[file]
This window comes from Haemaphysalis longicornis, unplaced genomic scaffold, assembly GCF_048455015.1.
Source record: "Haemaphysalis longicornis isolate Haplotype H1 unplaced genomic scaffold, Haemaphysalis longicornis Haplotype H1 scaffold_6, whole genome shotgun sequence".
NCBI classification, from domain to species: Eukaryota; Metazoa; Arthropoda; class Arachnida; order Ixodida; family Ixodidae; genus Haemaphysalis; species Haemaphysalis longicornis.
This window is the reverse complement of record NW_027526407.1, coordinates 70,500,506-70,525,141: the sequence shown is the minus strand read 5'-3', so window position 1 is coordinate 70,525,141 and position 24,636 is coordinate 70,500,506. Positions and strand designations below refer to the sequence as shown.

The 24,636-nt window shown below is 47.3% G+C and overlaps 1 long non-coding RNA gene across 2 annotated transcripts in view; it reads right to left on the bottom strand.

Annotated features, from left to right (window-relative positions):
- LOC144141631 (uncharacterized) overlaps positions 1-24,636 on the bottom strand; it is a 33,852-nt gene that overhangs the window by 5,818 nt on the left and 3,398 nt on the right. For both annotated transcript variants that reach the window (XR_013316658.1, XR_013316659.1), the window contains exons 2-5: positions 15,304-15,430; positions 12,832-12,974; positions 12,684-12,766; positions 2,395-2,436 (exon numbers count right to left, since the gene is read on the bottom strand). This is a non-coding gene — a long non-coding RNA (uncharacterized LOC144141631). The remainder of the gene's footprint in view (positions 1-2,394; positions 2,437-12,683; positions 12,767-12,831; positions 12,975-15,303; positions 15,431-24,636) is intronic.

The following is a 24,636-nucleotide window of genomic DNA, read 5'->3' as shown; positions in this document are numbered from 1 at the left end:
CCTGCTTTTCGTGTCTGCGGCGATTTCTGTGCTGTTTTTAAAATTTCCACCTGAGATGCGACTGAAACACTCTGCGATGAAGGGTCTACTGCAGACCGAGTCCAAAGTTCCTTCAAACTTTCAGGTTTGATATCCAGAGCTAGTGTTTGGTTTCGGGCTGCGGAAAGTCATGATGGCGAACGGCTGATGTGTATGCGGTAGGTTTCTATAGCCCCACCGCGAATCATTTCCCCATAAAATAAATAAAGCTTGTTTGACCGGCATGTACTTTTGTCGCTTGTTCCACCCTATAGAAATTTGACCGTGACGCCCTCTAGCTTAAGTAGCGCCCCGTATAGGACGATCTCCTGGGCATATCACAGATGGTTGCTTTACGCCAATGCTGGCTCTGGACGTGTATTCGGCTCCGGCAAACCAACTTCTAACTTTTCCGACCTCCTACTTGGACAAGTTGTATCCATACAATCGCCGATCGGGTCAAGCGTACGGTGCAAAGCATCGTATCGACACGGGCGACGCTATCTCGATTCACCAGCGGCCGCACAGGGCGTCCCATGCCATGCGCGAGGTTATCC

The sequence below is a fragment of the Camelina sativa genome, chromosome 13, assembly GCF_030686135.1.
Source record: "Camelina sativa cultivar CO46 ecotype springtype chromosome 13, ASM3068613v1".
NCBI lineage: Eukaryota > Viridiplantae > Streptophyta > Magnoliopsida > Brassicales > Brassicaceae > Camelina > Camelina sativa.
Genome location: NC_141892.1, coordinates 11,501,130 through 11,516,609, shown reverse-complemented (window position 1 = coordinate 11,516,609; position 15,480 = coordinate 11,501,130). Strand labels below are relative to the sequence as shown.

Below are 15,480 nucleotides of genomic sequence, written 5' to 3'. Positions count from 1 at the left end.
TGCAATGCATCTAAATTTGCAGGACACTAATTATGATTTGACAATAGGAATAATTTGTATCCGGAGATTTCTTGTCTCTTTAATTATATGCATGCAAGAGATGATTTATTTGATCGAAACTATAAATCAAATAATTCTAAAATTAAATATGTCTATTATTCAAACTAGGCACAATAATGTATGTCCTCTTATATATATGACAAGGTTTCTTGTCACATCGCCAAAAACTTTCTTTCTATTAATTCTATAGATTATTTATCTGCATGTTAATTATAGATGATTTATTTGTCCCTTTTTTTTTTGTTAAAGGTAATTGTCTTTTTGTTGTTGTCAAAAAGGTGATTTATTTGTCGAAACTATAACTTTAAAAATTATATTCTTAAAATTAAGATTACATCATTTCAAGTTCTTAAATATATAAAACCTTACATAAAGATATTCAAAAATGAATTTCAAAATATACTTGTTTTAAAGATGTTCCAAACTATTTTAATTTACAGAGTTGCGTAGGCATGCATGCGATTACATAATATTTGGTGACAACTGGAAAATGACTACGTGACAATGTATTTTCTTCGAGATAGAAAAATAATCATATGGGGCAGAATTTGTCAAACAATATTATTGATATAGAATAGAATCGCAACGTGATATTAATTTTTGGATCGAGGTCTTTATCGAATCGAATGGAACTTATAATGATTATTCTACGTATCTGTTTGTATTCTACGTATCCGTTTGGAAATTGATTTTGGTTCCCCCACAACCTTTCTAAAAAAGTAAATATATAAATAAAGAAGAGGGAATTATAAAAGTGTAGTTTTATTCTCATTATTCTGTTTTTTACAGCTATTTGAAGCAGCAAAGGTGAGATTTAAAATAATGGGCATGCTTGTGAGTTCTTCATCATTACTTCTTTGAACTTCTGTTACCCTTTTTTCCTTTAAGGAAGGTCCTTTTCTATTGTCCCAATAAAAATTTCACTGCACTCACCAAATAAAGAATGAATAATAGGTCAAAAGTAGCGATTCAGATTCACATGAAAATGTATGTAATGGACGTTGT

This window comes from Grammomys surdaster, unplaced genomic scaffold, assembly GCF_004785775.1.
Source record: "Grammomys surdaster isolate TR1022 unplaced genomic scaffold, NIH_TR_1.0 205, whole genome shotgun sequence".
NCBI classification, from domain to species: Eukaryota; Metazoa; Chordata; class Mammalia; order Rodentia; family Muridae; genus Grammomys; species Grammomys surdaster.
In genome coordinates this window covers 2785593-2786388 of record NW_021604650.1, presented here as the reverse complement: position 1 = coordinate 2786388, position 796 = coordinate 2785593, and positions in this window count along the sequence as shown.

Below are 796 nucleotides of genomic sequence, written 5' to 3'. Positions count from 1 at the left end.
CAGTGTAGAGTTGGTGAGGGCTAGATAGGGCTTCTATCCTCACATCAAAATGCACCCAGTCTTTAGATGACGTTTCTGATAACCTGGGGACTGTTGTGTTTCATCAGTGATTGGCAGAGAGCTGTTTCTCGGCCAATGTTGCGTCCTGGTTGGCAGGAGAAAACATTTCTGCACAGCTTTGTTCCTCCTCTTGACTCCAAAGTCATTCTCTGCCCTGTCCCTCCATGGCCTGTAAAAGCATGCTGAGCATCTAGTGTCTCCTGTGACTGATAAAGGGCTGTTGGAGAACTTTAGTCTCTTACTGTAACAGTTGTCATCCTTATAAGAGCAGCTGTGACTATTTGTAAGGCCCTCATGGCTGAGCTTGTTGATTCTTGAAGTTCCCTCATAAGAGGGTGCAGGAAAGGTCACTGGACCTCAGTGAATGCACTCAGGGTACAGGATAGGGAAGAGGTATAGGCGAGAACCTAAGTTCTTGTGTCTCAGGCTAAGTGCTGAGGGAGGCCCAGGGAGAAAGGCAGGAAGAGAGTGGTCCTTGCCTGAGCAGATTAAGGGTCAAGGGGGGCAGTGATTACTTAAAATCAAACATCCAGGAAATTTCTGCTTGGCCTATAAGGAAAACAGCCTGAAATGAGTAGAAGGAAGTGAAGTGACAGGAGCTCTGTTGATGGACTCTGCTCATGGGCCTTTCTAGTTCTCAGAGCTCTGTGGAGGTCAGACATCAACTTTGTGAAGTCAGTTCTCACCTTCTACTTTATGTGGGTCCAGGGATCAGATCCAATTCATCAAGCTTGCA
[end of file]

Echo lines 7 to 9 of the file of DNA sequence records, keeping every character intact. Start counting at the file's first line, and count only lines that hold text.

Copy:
- LOC144141631 (uncharacterized) overlaps positions 1-24,636 on the bottom strand; it is a 33,852-nt gene that overhangs the window by 5,818 nt on the left and 3,398 nt on the right. For both annotated transcript variants that reach the window (XR_013316658.1, XR_013316659.1), the window contains exons 2-5: positions 15,304-15,430; positions 12,832-12,974; positions 12,684-12,766; positions 2,395-2,436 (exon numbers count right to left, since the gene is read on the bottom strand). This is a non-coding gene — a long non-coding RNA (uncharacterized LOC144141631). The remainder of the gene's footprint in view (positions 1-2,394; positions 2,437-12,683; positions 12,767-12,831; positions 12,975-15,303; positions 15,431-24,636) is intronic.

The following is a 24,636-nucleotide window of genomic DNA, read 5'->3' as shown; positions in this document are numbered from 1 at the left end:
CCTGCTTTTCGTGTCTGCGGCGATTTCTGTGCTGTTTTTAAAATTTCCACCTGAGATGCGACTGAAACACTCTGCGATGAAGGGTCTACTGCAGACCGAGTCCAAAGTTCCTTCAAACTTTCAGGTTTGATATCCAGAGCTAGTGTTTGGTTTCGGGCTGCGGAAAGTCATGATGGCGAACGGCTGATGTGTATGCGGTAGGTTTCTATAGCCCCACCGCGAATCATTTCCCCATAAAATAAATAAAGCTTGTTTGACCGGCATGTACTTTTGTCGCTTGTTCCACCCTATAGAAATTTGACCGTGACGCCCTCTAGCTTAAGTAGCGCCCCGTATAGGACGATCTCCTGGGCATATCACAGATGGTTGCTTTACGCCAATGCTGGCTCTGGACGTGTATTCGGCTCCGGCAAACCAACTTCTAACTTTTCCGACCTCCTACTTGGACAAGTTGTATCCATACAATCGCCGATCGGGTCAAGCGTACGGTGCAAAGCATCGTATCGACACGGGCGACGCTATCTCGATTCACCAGCGGCCGCACAGGGCGTCCCATGCCATGCGCGAGGTTATCC